[GRASS-user] Averaging multiple vector lines

Michael Barton michael.barton at asu.edu
Thu Jun 4 12:36:59 EDT 2009

Try a cumulative path approach perhaps.

Transform each path to a raster path on a separate map.

Buffer each path a bit. You could also do declining value buffers  
(e.g., value=5 near the path, declining to 1 at some distance).

Change all background null values to 0

Add all the paths together.

The result will be a composite, cumulative path such that areas of  
considerable overlap have high values and areas of little or no  
overlap have low values.

C. Michael Barton, Professor of Anthropology
Director of Graduate Studies, School of Human Evolution & Social Change
Director, Center for Social Dynamics & Complexity
Arizona State University

Phone: 480-965-6262
Fax: 480-965-7671
www: <www.public.asu.edu/~cmbarton>

On Jun 4, 2009, at 9:00 AM, grass-user-request at lists.osgeo.org wrote:

> Message: 6
> Date: Wed, 3 Jun 2009 21:23:29 -0400
> From: Dwight Needels <needels at translucida.com>
> Subject: [GRASS-user] Averaging multiple vector lines
> To: ?GRASS? <grass-user at lists.osgeo.org>
> Message-ID: <AEF3F9BB-5929-4704-AECB-68D72A827229 at translucida.com>
> Content-Type: text/plain; charset=US-ASCII; format=flowed; delsp=yes
> I have a GRASS vector that originated as multiple GPS tracks from
> walking a particular trail segment on several different days. Is there
> a good way to average these lines to get a single line? I want to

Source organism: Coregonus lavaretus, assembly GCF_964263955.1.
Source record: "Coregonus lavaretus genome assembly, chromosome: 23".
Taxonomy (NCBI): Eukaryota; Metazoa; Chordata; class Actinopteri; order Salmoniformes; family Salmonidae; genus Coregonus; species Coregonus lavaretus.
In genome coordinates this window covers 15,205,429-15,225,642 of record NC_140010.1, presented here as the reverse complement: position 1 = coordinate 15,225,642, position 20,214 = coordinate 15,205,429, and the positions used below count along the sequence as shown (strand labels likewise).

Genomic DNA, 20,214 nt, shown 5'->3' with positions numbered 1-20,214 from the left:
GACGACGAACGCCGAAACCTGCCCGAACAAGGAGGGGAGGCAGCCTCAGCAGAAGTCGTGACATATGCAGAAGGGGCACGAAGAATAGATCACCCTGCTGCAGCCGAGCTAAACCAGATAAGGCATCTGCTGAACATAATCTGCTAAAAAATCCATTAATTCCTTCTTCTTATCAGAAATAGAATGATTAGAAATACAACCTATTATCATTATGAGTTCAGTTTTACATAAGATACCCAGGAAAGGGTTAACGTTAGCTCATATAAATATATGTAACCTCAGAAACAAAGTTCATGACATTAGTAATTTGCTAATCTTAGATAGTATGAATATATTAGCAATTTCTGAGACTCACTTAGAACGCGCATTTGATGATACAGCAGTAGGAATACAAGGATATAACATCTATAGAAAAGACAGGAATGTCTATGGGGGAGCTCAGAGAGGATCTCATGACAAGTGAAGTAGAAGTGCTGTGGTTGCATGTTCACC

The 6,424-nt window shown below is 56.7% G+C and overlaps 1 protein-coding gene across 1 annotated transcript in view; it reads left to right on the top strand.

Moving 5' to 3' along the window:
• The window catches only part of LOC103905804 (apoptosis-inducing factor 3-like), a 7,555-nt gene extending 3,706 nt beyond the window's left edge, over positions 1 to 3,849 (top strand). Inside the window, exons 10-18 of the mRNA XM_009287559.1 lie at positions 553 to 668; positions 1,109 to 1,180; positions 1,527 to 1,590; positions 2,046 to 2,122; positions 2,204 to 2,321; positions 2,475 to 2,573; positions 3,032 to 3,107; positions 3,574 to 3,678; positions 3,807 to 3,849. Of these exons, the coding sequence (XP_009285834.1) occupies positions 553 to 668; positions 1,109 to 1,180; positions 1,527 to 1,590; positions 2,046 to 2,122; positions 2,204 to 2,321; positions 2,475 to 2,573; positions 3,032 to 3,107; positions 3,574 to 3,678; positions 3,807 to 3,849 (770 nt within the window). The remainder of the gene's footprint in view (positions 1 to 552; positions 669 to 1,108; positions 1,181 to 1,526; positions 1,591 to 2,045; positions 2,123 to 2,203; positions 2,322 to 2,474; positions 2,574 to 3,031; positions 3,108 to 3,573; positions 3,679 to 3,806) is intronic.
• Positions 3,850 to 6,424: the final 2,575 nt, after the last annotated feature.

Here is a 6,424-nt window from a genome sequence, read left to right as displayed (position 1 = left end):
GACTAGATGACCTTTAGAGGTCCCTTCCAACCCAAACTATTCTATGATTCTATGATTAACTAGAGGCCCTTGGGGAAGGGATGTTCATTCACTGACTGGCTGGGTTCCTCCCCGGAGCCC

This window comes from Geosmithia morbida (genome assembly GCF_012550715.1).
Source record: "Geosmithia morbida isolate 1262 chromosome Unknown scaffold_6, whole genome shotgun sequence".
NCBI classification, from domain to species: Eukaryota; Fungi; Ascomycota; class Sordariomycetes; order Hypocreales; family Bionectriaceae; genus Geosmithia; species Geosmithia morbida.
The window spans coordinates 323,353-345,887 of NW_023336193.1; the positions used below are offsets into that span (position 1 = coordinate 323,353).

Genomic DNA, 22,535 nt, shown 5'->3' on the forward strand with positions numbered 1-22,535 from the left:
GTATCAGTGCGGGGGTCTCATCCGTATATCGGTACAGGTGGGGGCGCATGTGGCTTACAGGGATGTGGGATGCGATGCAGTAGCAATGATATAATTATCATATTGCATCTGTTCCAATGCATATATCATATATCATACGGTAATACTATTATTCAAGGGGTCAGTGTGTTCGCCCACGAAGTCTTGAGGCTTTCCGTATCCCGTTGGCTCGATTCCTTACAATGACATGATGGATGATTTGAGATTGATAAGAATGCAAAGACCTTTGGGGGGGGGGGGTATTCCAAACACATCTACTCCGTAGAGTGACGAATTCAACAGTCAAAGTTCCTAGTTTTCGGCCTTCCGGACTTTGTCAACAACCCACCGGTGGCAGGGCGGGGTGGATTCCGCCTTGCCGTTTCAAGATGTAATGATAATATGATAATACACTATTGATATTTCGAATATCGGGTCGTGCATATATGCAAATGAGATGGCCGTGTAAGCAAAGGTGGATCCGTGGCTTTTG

> minimize GPS accuracy errors by averaging across multiple days and
> also minimize precision errors (random jumping around on a single day)
> while still maintaining the shape of the trail with all of its twists
> and turns.
> I have been able to generate a composite vector by using a combination
> of v.to.rast, r.grow, r.thin, r.to.vect, v.clean, and v.generalize
> method=douglas. This method works pretty well when the lines remain
> close together, but it is very dependent on picking a value for the
> r.grow radius that fills in all of the gaps between the multiple
> tracks. If one track is quite different than the others in even a
> single region of the vector, this requires a relatively large radius
> value. Moreover, the final vector is located about midway between the
> two extremes rather than being weighted toward where the majority of
> tracks fall.
> It seems like there would be a way to calculate some sort of sliding
> average of the coordinates that fall within a certain size window,
> perhaps after using v.to.points with a small dmax (5 ft?) to generate
> a fairly dense set of points. Ideally, the calculation window could be
> wider perpendicular to the direction of the line than it is along the
> direction of the line. From day to day tracks are often within 10 to
> 20 ft of each other, but it is not uncommon for two tracks to be 30 ft
> away from each other at some points.
> Any ideas?
> -Thanks, -Dwight

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